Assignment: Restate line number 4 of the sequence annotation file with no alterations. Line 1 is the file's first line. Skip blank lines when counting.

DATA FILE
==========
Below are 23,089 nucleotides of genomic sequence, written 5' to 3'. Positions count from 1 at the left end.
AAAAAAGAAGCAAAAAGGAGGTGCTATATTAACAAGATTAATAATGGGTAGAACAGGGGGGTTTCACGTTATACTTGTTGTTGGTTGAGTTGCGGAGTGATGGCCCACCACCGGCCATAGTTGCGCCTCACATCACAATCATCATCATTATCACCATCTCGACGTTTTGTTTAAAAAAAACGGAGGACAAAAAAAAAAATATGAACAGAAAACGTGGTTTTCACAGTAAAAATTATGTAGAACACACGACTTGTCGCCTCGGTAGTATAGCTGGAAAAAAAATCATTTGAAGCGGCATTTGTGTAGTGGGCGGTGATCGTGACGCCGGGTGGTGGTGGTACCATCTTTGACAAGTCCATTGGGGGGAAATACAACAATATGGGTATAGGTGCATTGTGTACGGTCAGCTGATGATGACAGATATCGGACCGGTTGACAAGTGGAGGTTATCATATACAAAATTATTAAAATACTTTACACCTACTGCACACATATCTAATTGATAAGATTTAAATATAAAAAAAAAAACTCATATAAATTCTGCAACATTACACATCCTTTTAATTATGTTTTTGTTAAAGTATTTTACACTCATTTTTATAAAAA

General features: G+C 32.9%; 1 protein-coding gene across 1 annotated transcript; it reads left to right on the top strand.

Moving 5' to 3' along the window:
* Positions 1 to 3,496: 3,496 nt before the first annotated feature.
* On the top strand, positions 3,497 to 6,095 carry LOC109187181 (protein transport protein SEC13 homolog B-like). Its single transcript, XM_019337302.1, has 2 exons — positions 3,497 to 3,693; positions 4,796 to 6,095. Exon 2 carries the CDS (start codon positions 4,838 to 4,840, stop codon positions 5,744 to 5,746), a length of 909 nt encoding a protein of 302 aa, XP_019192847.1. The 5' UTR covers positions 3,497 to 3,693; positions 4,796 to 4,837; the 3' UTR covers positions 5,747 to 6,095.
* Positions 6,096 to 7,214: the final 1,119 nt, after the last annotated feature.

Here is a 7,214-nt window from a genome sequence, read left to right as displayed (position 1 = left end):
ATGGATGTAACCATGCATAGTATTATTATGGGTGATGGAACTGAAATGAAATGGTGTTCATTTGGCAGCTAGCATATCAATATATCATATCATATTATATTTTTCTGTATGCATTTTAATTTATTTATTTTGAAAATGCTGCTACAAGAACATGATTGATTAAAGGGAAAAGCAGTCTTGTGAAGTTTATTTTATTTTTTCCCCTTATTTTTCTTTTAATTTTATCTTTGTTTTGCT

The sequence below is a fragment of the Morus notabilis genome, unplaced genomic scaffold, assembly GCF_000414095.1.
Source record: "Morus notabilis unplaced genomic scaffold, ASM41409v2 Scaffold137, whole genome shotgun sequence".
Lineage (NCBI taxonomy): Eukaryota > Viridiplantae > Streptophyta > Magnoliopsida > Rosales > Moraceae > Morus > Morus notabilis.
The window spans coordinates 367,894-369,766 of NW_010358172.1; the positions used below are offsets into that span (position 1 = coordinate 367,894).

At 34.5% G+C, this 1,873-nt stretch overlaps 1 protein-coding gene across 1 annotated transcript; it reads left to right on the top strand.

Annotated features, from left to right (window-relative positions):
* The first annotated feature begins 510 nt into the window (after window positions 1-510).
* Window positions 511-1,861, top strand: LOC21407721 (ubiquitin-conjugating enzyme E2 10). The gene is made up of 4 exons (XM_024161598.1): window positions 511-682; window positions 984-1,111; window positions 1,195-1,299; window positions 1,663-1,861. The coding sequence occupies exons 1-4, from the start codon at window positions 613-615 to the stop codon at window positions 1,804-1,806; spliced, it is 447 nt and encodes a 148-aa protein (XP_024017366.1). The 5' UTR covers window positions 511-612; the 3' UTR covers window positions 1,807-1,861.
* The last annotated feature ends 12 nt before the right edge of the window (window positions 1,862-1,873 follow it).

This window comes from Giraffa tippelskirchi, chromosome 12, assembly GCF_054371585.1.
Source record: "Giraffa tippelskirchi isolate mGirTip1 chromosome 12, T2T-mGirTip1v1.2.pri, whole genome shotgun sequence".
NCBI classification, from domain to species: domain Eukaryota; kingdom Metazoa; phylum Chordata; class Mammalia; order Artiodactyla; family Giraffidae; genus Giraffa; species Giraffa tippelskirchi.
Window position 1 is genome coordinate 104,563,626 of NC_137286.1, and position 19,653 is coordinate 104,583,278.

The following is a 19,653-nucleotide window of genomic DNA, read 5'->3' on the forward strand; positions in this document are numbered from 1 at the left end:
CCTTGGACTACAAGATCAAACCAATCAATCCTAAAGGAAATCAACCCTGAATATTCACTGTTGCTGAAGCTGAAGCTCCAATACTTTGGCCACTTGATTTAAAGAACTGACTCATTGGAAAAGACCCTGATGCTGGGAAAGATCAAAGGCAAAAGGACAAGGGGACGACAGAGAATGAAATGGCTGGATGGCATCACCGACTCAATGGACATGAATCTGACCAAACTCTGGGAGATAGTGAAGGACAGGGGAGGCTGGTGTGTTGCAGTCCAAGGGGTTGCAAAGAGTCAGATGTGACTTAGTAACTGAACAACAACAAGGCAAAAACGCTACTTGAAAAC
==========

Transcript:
Moving 5' to 3' along the window: